MONDAY, Oct. 8, 2018 (HealthDay News) -- Scientists report they have uncovered the first evidence that erectile dysfunction may have genetic underpinnings.
In the study, the researchers analyzed data from hundreds of thousands of men. The investigators found gene variations in a specific spot in the human genome near the SIM1 gene that are significantly associated with an increased risk of impotence.
"Identifying this SIM1 locus as a risk factor for erectile dysfunction is a big deal because it provides the long sought-after proof that there is a genetic component to the disease," said study author Eric Jorgenson. He's a research scientist at Kaiser Permanente Northern California's division of research.
"Identifying the first genetic risk factor for erectile dysfunction is an exciting discovery because it opens the door for investigations into new, genetic-based therapies," he added in a Kaiser news release.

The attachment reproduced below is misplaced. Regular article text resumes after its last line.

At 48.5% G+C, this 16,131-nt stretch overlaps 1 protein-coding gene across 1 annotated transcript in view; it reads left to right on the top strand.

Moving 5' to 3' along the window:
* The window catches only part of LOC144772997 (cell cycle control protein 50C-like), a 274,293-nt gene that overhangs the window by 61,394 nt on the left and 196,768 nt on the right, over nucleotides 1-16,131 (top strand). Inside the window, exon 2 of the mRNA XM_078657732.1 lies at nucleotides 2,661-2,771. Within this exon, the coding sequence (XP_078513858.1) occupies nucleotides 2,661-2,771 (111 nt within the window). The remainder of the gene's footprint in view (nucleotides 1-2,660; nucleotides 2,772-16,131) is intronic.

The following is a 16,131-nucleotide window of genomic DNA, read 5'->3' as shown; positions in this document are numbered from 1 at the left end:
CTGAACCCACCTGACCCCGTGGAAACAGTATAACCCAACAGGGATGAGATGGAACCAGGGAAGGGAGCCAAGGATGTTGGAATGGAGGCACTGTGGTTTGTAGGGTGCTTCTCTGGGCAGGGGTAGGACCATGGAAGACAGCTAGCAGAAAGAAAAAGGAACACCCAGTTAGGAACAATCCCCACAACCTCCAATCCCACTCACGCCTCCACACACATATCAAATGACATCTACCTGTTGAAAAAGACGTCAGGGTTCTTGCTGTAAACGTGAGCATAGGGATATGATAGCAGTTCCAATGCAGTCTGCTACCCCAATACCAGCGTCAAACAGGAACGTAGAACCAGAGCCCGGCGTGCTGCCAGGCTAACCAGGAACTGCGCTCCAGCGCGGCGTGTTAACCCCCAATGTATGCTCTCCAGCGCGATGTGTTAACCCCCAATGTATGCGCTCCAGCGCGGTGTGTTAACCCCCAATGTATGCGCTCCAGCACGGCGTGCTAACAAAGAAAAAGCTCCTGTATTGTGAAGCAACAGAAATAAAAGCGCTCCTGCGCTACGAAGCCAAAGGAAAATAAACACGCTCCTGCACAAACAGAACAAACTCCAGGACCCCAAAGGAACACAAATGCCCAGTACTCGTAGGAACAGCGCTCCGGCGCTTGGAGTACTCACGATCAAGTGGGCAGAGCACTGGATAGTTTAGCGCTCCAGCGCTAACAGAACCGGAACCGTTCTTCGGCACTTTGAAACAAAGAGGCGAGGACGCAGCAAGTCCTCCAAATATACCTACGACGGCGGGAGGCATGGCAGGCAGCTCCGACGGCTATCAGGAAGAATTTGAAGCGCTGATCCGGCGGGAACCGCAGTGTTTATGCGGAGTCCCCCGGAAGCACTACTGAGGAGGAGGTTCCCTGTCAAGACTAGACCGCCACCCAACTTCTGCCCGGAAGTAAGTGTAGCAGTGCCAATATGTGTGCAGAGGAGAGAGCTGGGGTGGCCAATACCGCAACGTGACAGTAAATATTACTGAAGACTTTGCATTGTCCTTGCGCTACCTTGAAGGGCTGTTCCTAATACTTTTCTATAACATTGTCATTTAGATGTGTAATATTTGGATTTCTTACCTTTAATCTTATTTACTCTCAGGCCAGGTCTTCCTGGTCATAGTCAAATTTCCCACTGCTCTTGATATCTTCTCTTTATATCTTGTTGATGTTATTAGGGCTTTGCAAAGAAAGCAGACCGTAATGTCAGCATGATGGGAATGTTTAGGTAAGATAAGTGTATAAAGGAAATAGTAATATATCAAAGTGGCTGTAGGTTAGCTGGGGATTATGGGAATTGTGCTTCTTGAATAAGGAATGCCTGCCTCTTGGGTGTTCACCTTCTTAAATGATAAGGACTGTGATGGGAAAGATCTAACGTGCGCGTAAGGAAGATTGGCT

Erectile dysfunction is a common condition among older men and is linked to many causes, such as neurological, hormonal and vascular factors. There are treatments that target these factors, but many men don't respond to them.
Genetics are believed to play a role in about one-third of erectile dysfunction cases, but this is the first time that researchers have connected a specific genomic location with the disorder.
The study was published Oct. 8 in the journal Proceedings of the National Academy of Sciences.
According to study co-author Dr. Hunter Wessells, "This study points to a new research direction for erectile dysfunction that could help us identify other key genetic variants that trigger the disease and lead to investigations to better understand the precise mechanisms by which they operate." Wessells is chair of urology at the University of Washington School of Medicine.
"Hopefully, this will translate into better treatments and, importantly, prevention approaches for the men and their partners who often suffer silently with this condition," he added.
The American Academy of Family Physicians has more on erectile dysfunction.
-- Robert Preidt
SOURCE: Kaiser Permanente, news release, Oct. 8, 2018
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